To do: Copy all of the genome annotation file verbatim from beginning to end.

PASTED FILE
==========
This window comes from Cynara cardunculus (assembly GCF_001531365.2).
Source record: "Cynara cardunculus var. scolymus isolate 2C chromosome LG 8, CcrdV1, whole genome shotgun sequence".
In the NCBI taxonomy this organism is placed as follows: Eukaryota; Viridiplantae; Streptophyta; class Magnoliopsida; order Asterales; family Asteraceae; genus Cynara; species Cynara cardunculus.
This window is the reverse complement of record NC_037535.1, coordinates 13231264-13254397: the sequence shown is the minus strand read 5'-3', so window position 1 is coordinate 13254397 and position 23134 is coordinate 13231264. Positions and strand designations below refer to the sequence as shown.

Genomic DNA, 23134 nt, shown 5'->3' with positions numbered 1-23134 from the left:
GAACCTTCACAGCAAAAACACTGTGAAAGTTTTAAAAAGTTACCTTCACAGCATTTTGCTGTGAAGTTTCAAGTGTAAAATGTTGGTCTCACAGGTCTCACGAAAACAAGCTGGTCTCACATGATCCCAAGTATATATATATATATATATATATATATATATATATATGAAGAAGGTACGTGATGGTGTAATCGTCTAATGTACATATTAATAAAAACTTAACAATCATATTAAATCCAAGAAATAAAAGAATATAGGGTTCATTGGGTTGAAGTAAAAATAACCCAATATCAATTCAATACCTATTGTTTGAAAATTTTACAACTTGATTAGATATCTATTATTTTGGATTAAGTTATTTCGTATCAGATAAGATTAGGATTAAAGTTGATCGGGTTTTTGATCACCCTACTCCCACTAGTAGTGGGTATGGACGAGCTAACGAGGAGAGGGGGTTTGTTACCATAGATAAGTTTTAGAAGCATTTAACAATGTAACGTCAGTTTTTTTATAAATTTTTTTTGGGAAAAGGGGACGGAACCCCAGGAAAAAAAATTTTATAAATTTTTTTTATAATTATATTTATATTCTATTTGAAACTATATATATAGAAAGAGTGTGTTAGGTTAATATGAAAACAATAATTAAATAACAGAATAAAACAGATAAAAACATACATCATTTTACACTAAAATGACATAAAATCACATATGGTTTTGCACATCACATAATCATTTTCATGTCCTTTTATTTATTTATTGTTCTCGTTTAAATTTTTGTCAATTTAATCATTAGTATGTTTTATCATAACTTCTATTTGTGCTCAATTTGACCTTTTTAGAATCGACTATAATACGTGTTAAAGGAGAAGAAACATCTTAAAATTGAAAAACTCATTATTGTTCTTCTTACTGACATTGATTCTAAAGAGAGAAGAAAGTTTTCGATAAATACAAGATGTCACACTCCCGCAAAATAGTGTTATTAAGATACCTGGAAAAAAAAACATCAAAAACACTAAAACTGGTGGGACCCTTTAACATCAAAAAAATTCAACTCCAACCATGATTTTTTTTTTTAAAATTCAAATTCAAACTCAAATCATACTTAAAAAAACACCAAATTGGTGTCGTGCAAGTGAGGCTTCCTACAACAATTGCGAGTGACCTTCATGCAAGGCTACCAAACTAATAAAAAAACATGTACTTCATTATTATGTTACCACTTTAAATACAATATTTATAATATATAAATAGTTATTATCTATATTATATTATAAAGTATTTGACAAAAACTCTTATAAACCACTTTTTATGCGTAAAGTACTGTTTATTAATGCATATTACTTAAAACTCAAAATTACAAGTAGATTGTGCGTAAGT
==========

This window comes from Cynara cardunculus (assembly GCF_001531365.2).
Source record: "Cynara cardunculus var. scolymus isolate 2C chromosome LG 8, CcrdV1, whole genome shotgun sequence".
In the NCBI taxonomy this organism is placed as follows: Eukaryota; Viridiplantae; Streptophyta; class Magnoliopsida; order Asterales; family Asteraceae; genus Cynara; species Cynara cardunculus.
This window is the reverse complement of record NC_037535.1, coordinates 13231264-13254397: the sequence shown is the minus strand read 5'-3', so window position 1 is coordinate 13254397 and position 23134 is coordinate 13231264. Positions and strand designations below refer to the sequence as shown.

Genomic DNA, 23134 nt, shown 5'->3' with positions numbered 1-23134 from the left:
GAACCTTCACAGCAAAAACACTGTGAAAGTTTTAAAAAGTTACCTTCACAGCATTTTGCTGTGAAGTTTCAAGTGTAAAATGTTGGTCTCACAGGTCTCACGAAAACAAGCTGGTCTCACATGATCCCAAGTATATATATATATATATATATATATATATATATATATGAAGAAGGTACGTGATGGTGTAATCGTCTAATGTACATATTAATAAAAACTTAACAATCATATTAAATCCAAGAAATAAAAGAATATAGGGTTCATTGGGTTGAAGTAAAAATAACCCAATATCAATTCAATACCTATTGTTTGAAAATTTTACAACTTGATTAGATATCTATTATTTTGGATTAAGTTATTTCGTATCAGATAAGATTAGGATTAAAGTTGATCGGGTTTTTGATCACCCTACTCCCACTAGTAGTGGGTATGGACGAGCTAACGAGGAGAGGGGGTTTGTTACCATAGATAAGTTTTAGAAGCATTTAACAATGTAACGTCAGTTTTTTTATAAATTTTTTTTGGGAAAAGGGGACGGAACCCCAGGAAAAAAAATTTTATAAATTTTTTTTATAATTATATTTATATTCTATTTGAAACTATATATATAGAAAGAGTGTGTTAGGTTAATATGAAAACAATAATTAAATAACAGAATAAAACAGATAAAAACATACATCATTTTACACTAAAATGACATAAAATCACATATGGTTTTGCACATCACATAATCATTTTCATGTCCTTTTATTTATTTATTGTTCTCGTTTAAATTTTTGTCAATTTAATCATTAGTATGTTTTATCATAACTTCTATTTGTGCTCAATTTGACCTTTTTAGAATCGACTATAATACGTGTTAAAGGAGAAGAAACATCTTAAAATTGAAAAACTCATTATTGTTCTTCTTACTGACATTGATTCTAAAGAGAGAAGAAAGTTTTCGATAAATACAAGATGTCACACTCCCGCAAAATAGTGTTATTAAGATACCTGGAAAAAAAAACATCAAAAACACTAAAACTGGTGGGACCCTTTAACATCAAAAAAATTCAACTCCAACCATGATTTTTTTTTTTAAAATTCAAATTCAAACTCAAATCATACTTAAAAAAACACCAAATTGGTGTCGTGCAAGTGAGGCTTCCTACAACAATTGCGAGTGACCTTCATGCAAGGCTACCAAACTAATAAAAAAACATGTACTTCATTATTATGTTACCACTTTAAATACAATATTTATAATATATAAATAGTTATTATCTATATTATATTATAAAGTATTTGACAAAAACTCTTATAAACCACTTTTTATGCGTAAAGTACTGTTTATTAATGCATATTACTTAAAACTCAAAATTACAAGTAGATTGTGCGTAAGT